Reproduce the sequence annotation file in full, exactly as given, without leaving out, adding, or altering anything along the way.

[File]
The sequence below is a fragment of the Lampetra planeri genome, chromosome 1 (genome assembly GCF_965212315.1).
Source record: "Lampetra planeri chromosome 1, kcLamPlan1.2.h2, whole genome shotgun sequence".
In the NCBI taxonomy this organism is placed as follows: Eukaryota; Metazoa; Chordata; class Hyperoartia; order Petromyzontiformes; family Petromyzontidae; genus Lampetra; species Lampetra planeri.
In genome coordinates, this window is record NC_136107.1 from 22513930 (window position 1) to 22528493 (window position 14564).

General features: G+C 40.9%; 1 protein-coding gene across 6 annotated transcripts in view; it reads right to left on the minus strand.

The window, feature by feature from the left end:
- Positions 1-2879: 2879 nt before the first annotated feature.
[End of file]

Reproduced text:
The sequence below is a fragment of the Lampetra planeri genome, chromosome 1 (genome assembly GCF_965212315.1).
Source record: "Lampetra planeri chromosome 1, kcLamPlan1.2.h2, whole genome shotgun sequence".
In the NCBI taxonomy this organism is placed as follows: Eukaryota; Metazoa; Chordata; class Hyperoartia; order Petromyzontiformes; family Petromyzontidae; genus Lampetra; species Lampetra planeri.
In genome coordinates, this window is record NC_136107.1 from 22513930 (window position 1) to 22528493 (window position 14564).

General features: G+C 40.9%; 1 protein-coding gene across 6 annotated transcripts in view; it reads right to left on the minus strand.

The window, feature by feature from the left end:
- Positions 1-2879: 2879 nt before the first annotated feature.